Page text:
“I’m sweet on The Hagers!”
I really do remember it like it was yesterday, a TV commercial featuring the so-called “‘Hee Haw’ honeys,” who included Minnie Pearl, Misty Rowe, Lulu Roman and Marianne Gordon-Rogers (then Kenny Rogers’ wife), chirping “I’m sweet on The Hagers” after the others declared their affection for other male cast members (particularly, of course, co-hosts Buck Owens and Roy Clark).
And I always look upon my own double man-crush on the lanky, dorky-looking Hager Twins as the final frontier in my full-fledged embrace of country music in the early 1970s, a love affair which had begun unknowingly back with Tennesse Ernie Ford’s classic 1955 chart-topping country crossover pop hit “Sixteen Tons” (I was three years old then, and was later told how I mistook the climactic line “I owe my soul to the company store” for “I owe my soul to the company stove”—and had the good fortune some 40 years later to tell Tennessee Ernie so outside Nashville’s Grand Ole Opry House before a Country Music Assn. awards show, shortly before he died), then Johnny Cash, of course, and other country stars who crossed over to the pop charts in the 1960s like Roger Miller (I bought his first two albums) and Tammy Wynette. I had no idea then that they were really country stars.
But then came “Hee Haw”–which I watched religiously from the early ‘70s on until it ended in 1992—followed by a block of country syndicated programming also including the short-lived “Hee Haw Honeys” sitcom spin-off (co-starring Kathie Lee Johnson, now better known as Kathie Lee Gifford, as a member of the fictitious Honey family), “That Good Ole Nashville Music,” “Pop Goes the Country” and “The Porter Wagoner Show.”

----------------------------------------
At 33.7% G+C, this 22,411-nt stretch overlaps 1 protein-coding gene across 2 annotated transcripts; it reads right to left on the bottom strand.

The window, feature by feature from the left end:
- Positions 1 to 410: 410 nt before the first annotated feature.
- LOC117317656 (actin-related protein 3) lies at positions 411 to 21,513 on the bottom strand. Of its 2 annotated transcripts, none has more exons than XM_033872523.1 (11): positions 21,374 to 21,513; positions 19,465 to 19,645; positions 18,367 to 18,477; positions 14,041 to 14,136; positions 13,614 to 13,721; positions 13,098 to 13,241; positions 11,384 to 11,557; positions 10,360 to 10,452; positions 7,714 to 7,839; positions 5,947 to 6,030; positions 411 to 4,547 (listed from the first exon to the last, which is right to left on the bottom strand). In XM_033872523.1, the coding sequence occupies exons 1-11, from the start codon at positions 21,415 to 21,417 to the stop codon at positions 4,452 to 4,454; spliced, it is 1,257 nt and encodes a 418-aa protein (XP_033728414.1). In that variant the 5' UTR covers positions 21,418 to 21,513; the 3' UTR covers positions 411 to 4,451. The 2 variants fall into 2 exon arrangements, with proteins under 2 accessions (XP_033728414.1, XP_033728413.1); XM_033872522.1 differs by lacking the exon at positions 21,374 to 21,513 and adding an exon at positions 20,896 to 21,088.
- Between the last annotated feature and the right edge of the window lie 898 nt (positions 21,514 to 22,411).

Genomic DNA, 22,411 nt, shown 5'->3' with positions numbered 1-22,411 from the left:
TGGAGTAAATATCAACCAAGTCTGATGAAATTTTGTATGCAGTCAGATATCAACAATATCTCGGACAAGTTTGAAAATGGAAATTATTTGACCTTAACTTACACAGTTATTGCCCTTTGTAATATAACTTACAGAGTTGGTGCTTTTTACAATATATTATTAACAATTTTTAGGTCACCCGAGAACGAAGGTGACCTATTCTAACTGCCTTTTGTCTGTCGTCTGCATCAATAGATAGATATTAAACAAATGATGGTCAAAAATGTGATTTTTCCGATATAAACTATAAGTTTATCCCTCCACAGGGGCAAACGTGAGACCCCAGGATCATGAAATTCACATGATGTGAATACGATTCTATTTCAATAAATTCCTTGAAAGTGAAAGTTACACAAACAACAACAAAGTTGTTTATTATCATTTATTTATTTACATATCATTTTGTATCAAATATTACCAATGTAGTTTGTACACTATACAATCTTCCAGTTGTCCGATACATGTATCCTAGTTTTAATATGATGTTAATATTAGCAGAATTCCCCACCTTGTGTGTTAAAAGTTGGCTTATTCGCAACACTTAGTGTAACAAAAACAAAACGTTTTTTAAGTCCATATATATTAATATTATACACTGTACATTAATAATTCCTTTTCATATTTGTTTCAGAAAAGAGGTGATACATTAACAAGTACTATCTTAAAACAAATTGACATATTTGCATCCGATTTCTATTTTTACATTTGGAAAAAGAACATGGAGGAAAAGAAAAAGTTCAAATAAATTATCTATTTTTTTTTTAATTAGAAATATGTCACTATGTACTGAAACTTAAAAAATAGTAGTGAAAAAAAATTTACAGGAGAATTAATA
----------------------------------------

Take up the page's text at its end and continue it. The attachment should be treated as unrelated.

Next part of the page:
“They were the ‘young hunk’ answer to the ‘Hee Haw’ honeys’,” Sam Lovullo, the show’s longtime producer, told me last week when I called him to commiserate on Jon Hager’s death at age 67 on Jan. 9—less than a year after Jim died. A wonderful, caring man, Sam had warmly welcomed me on the “Hee Haw” set for years during my regular Nashville visits; in return, I brought in John Hiatt as a guest, fulfilling one of John’s biggest dreams—to pop out of the “Hee Haw” haystacks and utter a juvenile joke).
“We brought them on for their music ability but they got involved with comedy,” Sam continued. “When they first came on the show, we deliberately put them in the ‘Kornfield Kounty’ haystacks with the ‘Hee Haw’ girls because they never knew which one was Jim or Jon. We didn’t use their first name in gag lines—and had a lot of fun with it.”
It should be acknowledged here that the “Hee Haw” girls/honeys—the younger ones, that is—were generally blond, busty and brainless, in keeping with the cornball nature of the show. The Hagers fit in perfectly by constantly cutting up, onstage and off.